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Susan Catucci
23:18 Nov 23, 2022

Devastatingly real, necessary, hauntingly important. I appreciated so much your use of the cross-outs, much more authentic in this context than other forms of subtext. Beautiful, meaningful work. (sob)

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AnneMarie Miles
06:37 Nov 26, 2022

Thank you for your kind words, Susan, and for taking the time to read this. I found this to be a challenge piece which made it that much more interesting to write. Thanks again.

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Francois Kosie
19:51 Nov 23, 2022

Well done, and what a sad story, Anne Marie! This conveyed so well the pain of your MC tortured by guilt and grief, going over the things that might have been and the what-ifs of something that can't be undone. What an interesting idea to use strikethrough. One small one that stuck out to me was, "Is that how you feel, too?" and, of course, the name change at the end.

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AnneMarie Miles
21:36 Nov 23, 2022

Thanks for your feedback, Francois! I was definitely trying something new with the strike outs. I was hoping it would help convey more authenticity of with such a tragic topic. I appreciate you taking the time to read and comment!

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Thom With An H
19:01 Nov 20, 2022

Wow. So poignant and painful. I love the technique of writing and crossing out. It allows so much more depth. Once again you write a story capable the win. I am a big fan.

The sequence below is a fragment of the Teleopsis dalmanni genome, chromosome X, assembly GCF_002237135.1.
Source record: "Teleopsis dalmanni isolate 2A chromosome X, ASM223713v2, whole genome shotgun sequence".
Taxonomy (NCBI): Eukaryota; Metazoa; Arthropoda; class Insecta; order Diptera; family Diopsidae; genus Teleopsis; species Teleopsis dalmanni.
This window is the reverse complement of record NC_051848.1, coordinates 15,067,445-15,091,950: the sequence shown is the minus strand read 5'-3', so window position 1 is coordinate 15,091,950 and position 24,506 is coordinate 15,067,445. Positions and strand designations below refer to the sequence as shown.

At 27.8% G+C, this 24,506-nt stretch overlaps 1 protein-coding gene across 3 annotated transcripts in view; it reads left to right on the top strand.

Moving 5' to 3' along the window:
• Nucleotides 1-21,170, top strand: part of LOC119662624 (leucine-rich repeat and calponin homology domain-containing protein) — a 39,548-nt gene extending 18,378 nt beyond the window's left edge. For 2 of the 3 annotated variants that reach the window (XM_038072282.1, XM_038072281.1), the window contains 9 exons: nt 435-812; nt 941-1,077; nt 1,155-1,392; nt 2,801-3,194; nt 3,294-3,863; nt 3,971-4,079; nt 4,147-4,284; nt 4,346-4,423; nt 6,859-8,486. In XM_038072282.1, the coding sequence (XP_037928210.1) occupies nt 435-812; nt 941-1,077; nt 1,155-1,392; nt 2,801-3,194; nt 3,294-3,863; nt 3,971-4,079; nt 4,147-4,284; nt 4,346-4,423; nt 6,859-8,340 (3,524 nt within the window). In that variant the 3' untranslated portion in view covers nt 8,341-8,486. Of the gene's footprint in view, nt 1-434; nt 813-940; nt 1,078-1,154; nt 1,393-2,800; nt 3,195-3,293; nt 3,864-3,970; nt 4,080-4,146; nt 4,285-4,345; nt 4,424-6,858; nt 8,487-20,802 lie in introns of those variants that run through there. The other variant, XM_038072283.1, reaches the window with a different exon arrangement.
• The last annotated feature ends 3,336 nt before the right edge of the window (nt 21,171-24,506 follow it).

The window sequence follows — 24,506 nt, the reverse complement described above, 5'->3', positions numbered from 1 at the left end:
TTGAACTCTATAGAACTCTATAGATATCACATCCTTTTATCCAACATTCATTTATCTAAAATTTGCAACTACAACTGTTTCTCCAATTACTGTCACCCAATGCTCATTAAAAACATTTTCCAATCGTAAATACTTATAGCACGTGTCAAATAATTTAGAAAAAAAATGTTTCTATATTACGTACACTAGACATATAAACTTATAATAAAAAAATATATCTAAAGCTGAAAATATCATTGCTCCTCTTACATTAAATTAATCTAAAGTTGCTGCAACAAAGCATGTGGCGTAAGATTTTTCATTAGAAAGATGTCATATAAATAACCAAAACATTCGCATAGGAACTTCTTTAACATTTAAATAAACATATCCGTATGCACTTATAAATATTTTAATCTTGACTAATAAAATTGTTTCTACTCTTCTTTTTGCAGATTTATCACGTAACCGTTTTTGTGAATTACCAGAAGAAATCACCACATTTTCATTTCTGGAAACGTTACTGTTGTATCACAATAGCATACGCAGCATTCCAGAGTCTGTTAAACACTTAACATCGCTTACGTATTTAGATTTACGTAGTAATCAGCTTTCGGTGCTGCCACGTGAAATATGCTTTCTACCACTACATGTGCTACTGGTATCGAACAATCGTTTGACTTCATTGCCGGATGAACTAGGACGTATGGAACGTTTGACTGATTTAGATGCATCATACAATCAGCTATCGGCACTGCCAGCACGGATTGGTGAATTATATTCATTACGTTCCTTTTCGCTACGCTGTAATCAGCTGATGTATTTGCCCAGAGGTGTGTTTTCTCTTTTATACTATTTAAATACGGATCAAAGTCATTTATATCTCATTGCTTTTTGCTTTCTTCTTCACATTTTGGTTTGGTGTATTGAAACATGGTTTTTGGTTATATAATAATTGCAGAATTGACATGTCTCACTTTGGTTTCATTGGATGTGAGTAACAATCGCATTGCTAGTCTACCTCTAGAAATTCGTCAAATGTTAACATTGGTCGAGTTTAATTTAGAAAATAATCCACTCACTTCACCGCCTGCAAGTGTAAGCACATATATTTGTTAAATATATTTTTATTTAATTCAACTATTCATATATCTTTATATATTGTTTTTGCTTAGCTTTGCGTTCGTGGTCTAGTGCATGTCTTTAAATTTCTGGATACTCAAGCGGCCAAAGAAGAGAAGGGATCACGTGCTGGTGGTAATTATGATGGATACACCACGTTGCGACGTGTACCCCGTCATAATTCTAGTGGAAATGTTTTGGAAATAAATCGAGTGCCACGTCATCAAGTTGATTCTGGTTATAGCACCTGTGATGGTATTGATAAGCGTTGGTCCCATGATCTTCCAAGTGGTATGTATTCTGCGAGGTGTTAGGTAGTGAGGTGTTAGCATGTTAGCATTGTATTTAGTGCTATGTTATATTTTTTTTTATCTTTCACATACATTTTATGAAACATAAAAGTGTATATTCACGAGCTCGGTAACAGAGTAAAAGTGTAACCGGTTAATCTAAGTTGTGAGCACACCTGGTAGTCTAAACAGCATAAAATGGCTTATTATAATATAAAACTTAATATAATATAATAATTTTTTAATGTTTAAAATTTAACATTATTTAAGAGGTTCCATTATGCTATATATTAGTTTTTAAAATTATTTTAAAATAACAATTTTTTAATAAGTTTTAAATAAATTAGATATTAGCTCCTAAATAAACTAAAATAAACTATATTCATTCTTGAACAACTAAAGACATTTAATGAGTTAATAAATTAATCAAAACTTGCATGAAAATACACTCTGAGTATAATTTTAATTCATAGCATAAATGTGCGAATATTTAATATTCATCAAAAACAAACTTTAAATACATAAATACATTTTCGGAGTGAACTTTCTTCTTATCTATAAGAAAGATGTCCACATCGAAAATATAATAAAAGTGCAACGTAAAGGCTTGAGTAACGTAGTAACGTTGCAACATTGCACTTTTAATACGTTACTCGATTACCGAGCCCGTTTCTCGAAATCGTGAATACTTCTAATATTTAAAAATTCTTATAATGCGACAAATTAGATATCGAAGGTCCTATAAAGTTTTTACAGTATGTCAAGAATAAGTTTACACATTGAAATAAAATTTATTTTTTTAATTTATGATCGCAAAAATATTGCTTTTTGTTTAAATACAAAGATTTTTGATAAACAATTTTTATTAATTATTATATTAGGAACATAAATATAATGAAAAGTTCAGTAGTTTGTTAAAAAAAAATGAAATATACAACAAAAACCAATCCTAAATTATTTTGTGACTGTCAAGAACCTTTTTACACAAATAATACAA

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AnneMarie Miles
06:00 Nov 21, 2022

Thank you for more of your kind words, Thom. I was trying something new with the strike outs, I'm glad they worked for you. I just read your latest; another hard hitter. Have you any ideas for this week's prompts? Gift giving has never been easy for me.

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Thom With An H
18:51 Nov 21, 2022

I reworked a story loosely based on my mom. As for ideas, if your asking, try a surprise. Make the gift be a kind word or a random act of love. I also like the cashier prompt. Oh the things a cashier at Christmas could write about. Maybe all the people who don't get it and the one, anonymous person who does. Anyway I hope you find something to write about, I want to read it.

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AnneMarie Miles
23:32 Nov 21, 2022

Oh I see you have uploaded your story already! I am envious. I had a story in my head on Friday, and now I am fighting off a head cold. Between that and travel, I'll be lucky if I get some writing time. I look forward to reading your latest story!